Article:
Grief & Loss - What to expect & what to do

The experience of a loss brings unfamiliar and often painful emotions, even if it was expected. It can stir up feelings of vulnerability, uncertainty, anger, sadness, emptiness, numbness, helplessness, and despair. It requires us to reorganize our life, and our purpose. It creates a hole in our life, as we know it.

The death of a loved one is most often associated with the grieving/ bereavement process. Nonetheless, grief can follow many types of loss. Some examples include, loss of:​

  • A relationship (through separation, divorce or illness)

  • Health (including function of a body part)

  • Fertility

  • A pet

  • Possessions

  • Hopes/expectations

  • Freedom

  • Job (e.g. unemployment, retrenchment, retirement)​

It should be noted that each individual’s experience of grief/ bereavement differs. One’s personal grief experience should not be expected to parallel another person’s. Specifically, people do not grieve the same. Their feelings will differ, their expression of feelings will differ, their approach to life whilst they are grieving will differ, and the length of time they experience grief will differ

‘Symptoms’ often associated with grief/ bereavement

  • Shock/disbelief – This often occurs in the early stages of the grief process, and involves coming to acknowledge that the loss has really happened. ​

  • Sadness – Many other emotions are often associated with the experience of sadness, and what you experience in this regard may fluctuate.​

  • Guilt – Sometimes people can regret or feel guilty about things they did or did not say/do. It is also possible to experience guilt in relation to having certain thoughts/feelings about certain feelings (for example, being relieved when the person died). Something else that guilt can present in relation to is you not having done something to prevent the loss, even if such was not a realistic possibility.​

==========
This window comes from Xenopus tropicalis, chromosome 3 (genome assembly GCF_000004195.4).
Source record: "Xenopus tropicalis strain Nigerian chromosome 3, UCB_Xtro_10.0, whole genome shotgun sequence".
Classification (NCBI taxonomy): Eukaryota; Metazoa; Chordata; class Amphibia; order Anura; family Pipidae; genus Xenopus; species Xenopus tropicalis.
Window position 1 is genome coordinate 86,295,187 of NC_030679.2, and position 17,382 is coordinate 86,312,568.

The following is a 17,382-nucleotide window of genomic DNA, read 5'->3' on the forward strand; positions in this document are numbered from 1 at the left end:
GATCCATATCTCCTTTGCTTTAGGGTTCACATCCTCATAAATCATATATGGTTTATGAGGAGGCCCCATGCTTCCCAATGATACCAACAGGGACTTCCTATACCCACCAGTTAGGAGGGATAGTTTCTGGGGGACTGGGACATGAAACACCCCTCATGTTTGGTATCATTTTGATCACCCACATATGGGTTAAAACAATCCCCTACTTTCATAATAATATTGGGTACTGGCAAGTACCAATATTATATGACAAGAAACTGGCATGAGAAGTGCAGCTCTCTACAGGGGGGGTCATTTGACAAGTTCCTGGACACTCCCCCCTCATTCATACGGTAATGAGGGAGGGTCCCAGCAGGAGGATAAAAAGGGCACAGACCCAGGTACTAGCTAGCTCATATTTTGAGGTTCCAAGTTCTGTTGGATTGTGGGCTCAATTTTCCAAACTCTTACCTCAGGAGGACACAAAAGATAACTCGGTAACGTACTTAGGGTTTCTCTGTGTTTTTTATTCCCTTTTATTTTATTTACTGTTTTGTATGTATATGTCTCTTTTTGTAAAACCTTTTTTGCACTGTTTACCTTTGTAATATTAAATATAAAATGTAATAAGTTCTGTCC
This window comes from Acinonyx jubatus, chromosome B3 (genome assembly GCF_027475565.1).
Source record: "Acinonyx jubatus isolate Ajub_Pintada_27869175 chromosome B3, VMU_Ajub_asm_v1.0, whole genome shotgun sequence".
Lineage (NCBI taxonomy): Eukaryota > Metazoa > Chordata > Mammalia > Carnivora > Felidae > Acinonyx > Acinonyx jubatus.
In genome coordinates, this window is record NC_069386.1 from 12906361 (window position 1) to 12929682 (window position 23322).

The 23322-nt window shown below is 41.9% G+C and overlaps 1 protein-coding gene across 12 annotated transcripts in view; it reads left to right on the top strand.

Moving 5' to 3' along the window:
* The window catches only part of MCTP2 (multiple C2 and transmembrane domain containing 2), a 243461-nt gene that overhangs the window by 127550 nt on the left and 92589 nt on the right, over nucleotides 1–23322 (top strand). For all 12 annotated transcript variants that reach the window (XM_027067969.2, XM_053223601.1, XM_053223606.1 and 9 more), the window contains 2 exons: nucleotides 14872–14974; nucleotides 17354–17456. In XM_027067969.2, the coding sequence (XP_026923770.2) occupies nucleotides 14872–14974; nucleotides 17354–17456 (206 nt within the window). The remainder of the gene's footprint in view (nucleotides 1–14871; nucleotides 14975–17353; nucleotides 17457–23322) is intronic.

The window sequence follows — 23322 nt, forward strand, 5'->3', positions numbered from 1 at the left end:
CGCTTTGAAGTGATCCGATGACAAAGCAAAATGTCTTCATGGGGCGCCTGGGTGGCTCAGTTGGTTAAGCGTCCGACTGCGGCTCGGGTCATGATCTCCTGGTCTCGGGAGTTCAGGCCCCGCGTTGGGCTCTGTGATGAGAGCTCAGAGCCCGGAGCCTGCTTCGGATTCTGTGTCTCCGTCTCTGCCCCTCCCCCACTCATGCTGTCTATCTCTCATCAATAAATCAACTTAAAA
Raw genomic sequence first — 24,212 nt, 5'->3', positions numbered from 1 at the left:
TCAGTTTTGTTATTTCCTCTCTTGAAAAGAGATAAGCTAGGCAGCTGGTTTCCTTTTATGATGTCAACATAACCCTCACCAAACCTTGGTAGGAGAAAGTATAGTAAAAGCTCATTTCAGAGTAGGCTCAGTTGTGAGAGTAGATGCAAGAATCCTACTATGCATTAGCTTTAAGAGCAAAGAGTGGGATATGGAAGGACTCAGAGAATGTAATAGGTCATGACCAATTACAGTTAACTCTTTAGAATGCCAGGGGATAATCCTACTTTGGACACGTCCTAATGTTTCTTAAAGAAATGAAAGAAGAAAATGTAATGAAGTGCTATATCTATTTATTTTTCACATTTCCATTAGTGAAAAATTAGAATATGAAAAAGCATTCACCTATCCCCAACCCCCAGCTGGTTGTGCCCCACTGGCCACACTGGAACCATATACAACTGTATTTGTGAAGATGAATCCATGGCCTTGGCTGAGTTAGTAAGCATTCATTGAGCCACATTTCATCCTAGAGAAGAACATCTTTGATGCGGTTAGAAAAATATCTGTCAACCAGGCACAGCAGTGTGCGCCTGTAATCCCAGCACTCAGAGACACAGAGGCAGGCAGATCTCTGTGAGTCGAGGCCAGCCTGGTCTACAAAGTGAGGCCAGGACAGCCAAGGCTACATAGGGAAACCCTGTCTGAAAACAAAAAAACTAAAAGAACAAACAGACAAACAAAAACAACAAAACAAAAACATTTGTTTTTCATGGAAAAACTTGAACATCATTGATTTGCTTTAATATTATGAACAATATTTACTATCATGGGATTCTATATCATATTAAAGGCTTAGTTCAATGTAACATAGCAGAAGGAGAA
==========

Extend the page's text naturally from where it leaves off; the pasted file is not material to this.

• Anger – Even without someone being at fault for the loss, you may experience anger and resentment towards others and/or yourself and, at times, try to find someone to blame. ​

  • Fear – A significant loss can lead to the experience of worrying/ fearfulness. This may be associated with anxiety (including panic attacks), helplessness, and insecurity. Furthermore, in experiencing the loss of a loved one you may questions your own mortality, or that of others who you are close to. Knowing you will not have a particular person in your life any more, can lead you to think of the responsibilities you will now be faced with. ​

  • Physical symptoms – Whilst grief/ bereavement is a predominantly emotional process, in there being a significant connection between our mind and body, we can also experience physical problems. These can include fatigue, nausea, lowered immunity, weight loss or weight gain, aches and pains.

What should you do?

1. Express your emotions

After experiencing a loss, being provided with a safe space in which you can identify, explore and express your thoughts and emotions, is important. Such will assist you to make sense of, and move through, your experience. Whilst people oftentimes choose to embark on the journey of bereavement on their own, or with the support of friends or family members, a psychologist can provide a space for healing, and assist with the associated process.

Find a safe place to connect to, experience and express the emotions you are experiencing in response to your loss. Remember that no emotions are ‘wrong’, and when dealt with effectively (i.e. when emotions are not avoided), the pain you are experiencing will alleviate with time. You should not let anyone (including yourself) tell you how you should or should not feel.

2. Look after your physical health

Try to eat healthily, exercise in moderation and sleep regular hours. Avoid using drugs or alcohol (one is often drawn to use these in an attempt to escape the emotional pain, however, it adversely impacts on the grief process).

3. Remember

Remember that you can heal. This can be achieved though taking time to process

your loss. This does not mean you will stop loving or missing who/what you have lost. It means that your pain will subside, and your life will take a different form; you can influence what this form is. We need to come to nurture the form life takes without that something that once existed within it.

It is not possible to determine how much time it will take for you to heal. It differs from person-to-person. Do not set a time limit for yourself.

If you would like some support during the grieving process, book an appointment with one of our psychologists today.

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